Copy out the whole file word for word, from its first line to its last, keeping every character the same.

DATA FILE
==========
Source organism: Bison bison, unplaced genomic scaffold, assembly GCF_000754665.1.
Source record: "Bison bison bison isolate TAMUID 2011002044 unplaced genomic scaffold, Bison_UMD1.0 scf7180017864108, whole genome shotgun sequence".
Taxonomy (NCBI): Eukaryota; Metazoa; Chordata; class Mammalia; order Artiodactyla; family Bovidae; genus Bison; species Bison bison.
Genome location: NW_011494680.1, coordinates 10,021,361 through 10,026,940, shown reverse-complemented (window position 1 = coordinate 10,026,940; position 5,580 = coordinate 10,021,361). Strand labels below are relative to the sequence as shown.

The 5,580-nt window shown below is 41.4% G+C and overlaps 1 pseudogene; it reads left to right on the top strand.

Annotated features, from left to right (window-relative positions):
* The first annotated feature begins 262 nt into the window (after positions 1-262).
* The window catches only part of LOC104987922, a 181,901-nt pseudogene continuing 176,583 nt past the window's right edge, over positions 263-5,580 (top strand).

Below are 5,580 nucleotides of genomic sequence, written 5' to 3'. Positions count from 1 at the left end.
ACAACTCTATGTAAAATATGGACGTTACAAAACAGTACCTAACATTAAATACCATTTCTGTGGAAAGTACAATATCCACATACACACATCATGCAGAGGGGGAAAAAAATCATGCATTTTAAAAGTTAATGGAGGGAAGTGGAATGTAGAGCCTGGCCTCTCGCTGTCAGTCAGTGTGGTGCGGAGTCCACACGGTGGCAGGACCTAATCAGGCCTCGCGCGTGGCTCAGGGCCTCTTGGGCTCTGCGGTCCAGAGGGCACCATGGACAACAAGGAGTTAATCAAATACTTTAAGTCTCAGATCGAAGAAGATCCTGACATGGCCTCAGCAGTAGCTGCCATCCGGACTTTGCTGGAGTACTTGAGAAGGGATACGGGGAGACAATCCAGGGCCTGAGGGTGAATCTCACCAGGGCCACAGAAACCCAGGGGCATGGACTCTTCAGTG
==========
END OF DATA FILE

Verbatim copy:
Source organism: Bison bison, unplaced genomic scaffold, assembly GCF_000754665.1.
Source record: "Bison bison bison isolate TAMUID 2011002044 unplaced genomic scaffold, Bison_UMD1.0 scf7180017864108, whole genome shotgun sequence".
Taxonomy (NCBI): Eukaryota; Metazoa; Chordata; class Mammalia; order Artiodactyla; family Bovidae; genus Bison; species Bison bison.
Genome location: NW_011494680.1, coordinates 10,021,361 through 10,026,940, shown reverse-complemented (window position 1 = coordinate 10,026,940; position 5,580 = coordinate 10,021,361). Strand labels below are relative to the sequence as shown.

The 5,580-nt window shown below is 41.4% G+C and overlaps 1 pseudogene; it reads left to right on the top strand.

Annotated features, from left to right (window-relative positions):
* The first annotated feature begins 262 nt into the window (after positions 1-262).
* The window catches only part of LOC104987922, a 181,901-nt pseudogene continuing 176,583 nt past the window's right edge, over positions 263-5,580 (top strand).

Below are 5,580 nucleotides of genomic sequence, written 5' to 3'. Positions count from 1 at the left end.
ACAACTCTATGTAAAATATGGACGTTACAAAACAGTACCTAACATTAAATACCATTTCTGTGGAAAGTACAATATCCACATACACACATCATGCAGAGGGGGAAAAAAATCATGCATTTTAAAAGTTAATGGAGGGAAGTGGAATGTAGAGCCTGGCCTCTCGCTGTCAGTCAGTGTGGTGCGGAGTCCACACGGTGGCAGGACCTAATCAGGCCTCGCGCGTGGCTCAGGGCCTCTTGGGCTCTGCGGTCCAGAGGGCACCATGGACAACAAGGAGTTAATCAAATACTTTAAGTCTCAGATCGAAGAAGATCCTGACATGGCCTCAGCAGTAGCTGCCATCCGGACTTTGCTGGAGTACTTGAGAAGGGATACGGGGAGACAATCCAGGGCCTGAGGGTGAATCTCACCAGGGCCACAGAAACCCAGGGGCATGGACTCTTCAGTG